Bibliography

Articles

Barendt E, “Jurisdiction in Internet Libel Cases” (2005) 110 Penn St L Rev 727

Bates S, “Libel Capital No More-Reforming British Defamation Law” (2011) 34 Hastings Comm & Ent LJ 233

Bates S, “More SPEECH: Preempting Privacy Tourism” (2010) 33 Hastings Comm & Ent LJ 379

Bosland J, “Republication of Defamation under the Doctrine of Reportage—The Evolution of Common Law Qualified Privilege in England and Wales” (2011) 31 Oxford Journal of Legal Studies 89

Ciolli A, “Defamatory Internet Speech: A Defense of the Status Quo” (2006) 25 QLR 853

Garnett R, and Richardson M, “Libel Tourism or Just Redress? Reconciling the (English) Right to Reputation with the (American) Right to Free Speech in Cross-Border Libel Cases”(2009) 5 Journal of Private International Law 471

Godlee F, “Keep libel laws out of science” [2009] BMJ 339

Gurney K, “Myspace, Your Reputation: A Call to Change Libel Laws of Juveniles Using Social Networking Sites” (2009) 82 Temp L Rev 241

Hartley T, “‘LIBEL TOURISM’AND CONFLICT OF LAWS” (2010) 59 International and comparative law quarterly 25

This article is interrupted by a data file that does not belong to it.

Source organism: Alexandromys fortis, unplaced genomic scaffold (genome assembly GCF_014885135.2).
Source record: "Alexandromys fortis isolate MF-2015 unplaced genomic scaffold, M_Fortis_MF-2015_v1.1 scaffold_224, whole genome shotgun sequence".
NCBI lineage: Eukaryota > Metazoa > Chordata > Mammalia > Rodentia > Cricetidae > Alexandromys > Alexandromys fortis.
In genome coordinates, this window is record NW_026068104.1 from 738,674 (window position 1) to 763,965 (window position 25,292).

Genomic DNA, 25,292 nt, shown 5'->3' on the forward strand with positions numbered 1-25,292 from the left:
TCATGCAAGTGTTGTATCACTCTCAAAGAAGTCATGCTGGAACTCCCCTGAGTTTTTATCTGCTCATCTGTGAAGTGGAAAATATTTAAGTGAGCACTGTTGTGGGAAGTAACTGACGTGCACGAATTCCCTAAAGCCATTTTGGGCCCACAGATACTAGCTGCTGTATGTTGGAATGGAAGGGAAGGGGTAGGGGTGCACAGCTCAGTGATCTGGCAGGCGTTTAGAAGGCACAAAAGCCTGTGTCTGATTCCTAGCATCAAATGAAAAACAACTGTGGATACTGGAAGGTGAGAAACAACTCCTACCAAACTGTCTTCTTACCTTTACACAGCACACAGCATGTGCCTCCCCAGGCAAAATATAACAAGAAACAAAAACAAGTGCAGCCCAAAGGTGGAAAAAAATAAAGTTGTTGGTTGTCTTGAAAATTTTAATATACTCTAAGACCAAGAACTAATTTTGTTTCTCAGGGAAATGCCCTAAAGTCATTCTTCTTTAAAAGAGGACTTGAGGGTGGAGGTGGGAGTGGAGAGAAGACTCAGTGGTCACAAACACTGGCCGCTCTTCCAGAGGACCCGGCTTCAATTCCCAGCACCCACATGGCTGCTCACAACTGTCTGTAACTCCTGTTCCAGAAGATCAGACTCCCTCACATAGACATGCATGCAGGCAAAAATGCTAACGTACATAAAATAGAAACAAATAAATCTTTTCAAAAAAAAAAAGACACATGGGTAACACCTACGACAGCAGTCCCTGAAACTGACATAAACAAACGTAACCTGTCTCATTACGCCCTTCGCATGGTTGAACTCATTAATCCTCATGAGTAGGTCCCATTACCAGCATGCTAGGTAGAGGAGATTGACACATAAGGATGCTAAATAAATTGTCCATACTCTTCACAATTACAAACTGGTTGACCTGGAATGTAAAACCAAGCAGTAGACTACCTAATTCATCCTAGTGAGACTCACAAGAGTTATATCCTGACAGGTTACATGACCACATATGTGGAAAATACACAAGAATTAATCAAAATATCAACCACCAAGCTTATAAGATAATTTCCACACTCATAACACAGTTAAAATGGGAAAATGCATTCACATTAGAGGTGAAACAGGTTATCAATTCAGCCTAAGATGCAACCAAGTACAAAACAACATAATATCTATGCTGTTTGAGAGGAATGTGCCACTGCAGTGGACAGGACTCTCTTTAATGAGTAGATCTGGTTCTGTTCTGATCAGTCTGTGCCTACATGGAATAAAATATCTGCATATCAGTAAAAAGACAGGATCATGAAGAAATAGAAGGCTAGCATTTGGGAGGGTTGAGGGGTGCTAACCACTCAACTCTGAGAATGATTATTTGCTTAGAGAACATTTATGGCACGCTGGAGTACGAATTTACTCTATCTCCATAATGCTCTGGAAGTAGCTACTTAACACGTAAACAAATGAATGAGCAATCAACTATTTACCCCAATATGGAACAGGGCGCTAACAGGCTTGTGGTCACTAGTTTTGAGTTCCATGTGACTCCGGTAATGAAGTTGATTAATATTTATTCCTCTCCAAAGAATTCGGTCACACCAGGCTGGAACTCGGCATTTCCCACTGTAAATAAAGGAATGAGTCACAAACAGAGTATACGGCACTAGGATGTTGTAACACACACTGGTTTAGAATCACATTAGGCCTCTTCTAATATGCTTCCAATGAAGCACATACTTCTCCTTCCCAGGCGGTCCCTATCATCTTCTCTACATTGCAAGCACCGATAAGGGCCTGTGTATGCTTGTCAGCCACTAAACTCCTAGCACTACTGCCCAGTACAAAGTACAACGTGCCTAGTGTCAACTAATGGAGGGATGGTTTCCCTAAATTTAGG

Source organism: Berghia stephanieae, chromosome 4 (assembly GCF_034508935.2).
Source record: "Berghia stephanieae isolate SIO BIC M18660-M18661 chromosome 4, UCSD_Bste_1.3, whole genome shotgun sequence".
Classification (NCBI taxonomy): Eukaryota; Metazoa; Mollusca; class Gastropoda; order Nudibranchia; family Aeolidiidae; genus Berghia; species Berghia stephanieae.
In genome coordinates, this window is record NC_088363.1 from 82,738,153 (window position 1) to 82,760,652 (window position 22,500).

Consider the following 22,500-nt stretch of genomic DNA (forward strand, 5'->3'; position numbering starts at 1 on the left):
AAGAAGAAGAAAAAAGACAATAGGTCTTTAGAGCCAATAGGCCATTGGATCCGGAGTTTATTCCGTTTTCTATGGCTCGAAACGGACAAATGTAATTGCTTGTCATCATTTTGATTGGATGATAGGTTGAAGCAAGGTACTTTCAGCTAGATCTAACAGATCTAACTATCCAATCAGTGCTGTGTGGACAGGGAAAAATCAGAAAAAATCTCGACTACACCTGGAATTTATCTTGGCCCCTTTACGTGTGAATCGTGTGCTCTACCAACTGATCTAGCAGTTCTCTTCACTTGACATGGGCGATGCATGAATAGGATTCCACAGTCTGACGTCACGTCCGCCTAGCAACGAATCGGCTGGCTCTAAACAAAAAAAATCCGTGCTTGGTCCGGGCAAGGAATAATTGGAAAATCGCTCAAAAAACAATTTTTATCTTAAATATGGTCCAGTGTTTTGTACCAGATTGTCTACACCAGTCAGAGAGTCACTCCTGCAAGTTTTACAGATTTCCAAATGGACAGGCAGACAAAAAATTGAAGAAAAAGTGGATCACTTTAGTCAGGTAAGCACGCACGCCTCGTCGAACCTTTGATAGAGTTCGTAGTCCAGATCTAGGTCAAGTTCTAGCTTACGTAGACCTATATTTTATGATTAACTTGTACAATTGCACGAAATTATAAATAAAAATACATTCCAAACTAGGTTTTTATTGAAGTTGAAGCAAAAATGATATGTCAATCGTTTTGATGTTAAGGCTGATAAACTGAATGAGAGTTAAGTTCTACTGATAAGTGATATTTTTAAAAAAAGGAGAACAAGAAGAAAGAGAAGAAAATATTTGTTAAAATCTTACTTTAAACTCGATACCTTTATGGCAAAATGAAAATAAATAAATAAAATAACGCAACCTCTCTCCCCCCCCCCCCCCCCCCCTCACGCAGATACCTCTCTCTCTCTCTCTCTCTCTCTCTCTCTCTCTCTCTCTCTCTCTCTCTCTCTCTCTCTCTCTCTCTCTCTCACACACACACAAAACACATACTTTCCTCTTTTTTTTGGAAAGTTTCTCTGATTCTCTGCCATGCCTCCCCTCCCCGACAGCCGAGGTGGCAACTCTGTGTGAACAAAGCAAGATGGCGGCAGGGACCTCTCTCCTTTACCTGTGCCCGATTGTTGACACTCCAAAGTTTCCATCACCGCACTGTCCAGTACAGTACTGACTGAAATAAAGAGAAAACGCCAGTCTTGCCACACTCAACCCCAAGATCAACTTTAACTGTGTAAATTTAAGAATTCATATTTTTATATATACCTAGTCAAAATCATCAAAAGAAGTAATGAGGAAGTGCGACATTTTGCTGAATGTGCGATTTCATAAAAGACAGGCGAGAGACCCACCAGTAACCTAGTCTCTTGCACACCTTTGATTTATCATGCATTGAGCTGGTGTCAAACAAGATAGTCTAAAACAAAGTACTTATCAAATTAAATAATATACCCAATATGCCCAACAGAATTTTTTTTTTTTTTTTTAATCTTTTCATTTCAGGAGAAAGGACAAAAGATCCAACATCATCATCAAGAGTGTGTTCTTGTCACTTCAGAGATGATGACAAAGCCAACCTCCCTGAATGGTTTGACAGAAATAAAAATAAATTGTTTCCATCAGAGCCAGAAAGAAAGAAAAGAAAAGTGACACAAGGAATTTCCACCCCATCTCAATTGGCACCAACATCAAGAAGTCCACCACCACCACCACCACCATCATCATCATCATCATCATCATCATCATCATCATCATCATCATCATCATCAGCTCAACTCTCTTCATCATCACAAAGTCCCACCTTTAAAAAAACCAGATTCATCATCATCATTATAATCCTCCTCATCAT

Jobb D, “Responsible Communication on Matters of Public Interest: A New Defense Updates Canada’s Defamation Laws” (2010) 3 Journal of International Media & Entertainment Law 195

Jordan B, “The Modernization of English Libel Laws and Online Publication” (2011) 7 J INT’N L 3

Kenyon A, “What conversation? Free speech and defamation law” (2010) 73 The Modern Law Review 697

Kenyon A, and Leng H, “Reynolds Privilege, common law defamation and Malaysia” [2010] Sing J Legal Stud 256

Maly H, “Publish at Your Own Risk or Don’t Publish at All: Forum Shopping Trends in Libel Litigation Leave the First Amendment Unguaranteed” (2006) 14 JL & Pol’y 883

McLean S, “Overseas Website Operators Beware? ―The International Reach of the UK Defamation Laws: Status quo and potential changes by pending Defamation Bill” (2012) 5 Computer law review international 141

Mullis A, and Scott A, “Something rotten in the state of English libel law?: a rejoinder to the clamour for reform of defamation”(2009) 14 Communications Law 173

Reynolds G, “Libel in the Blogosphere: Some Preliminary Thoughts” (2006) 84 Wash UL Rev 1157

Weaver R, and Partlett D, “Defamation, Free Speech, and Democratic Governance” (2005) 50 NYL Sch L Rev 57

Wilmshurst P, “English libel laws and scientific research” (2012) 9 Significance 37

Wilmshurst P, “The effects of the libel laws on science-a personal experience” (2011) 104 Rad Stats 1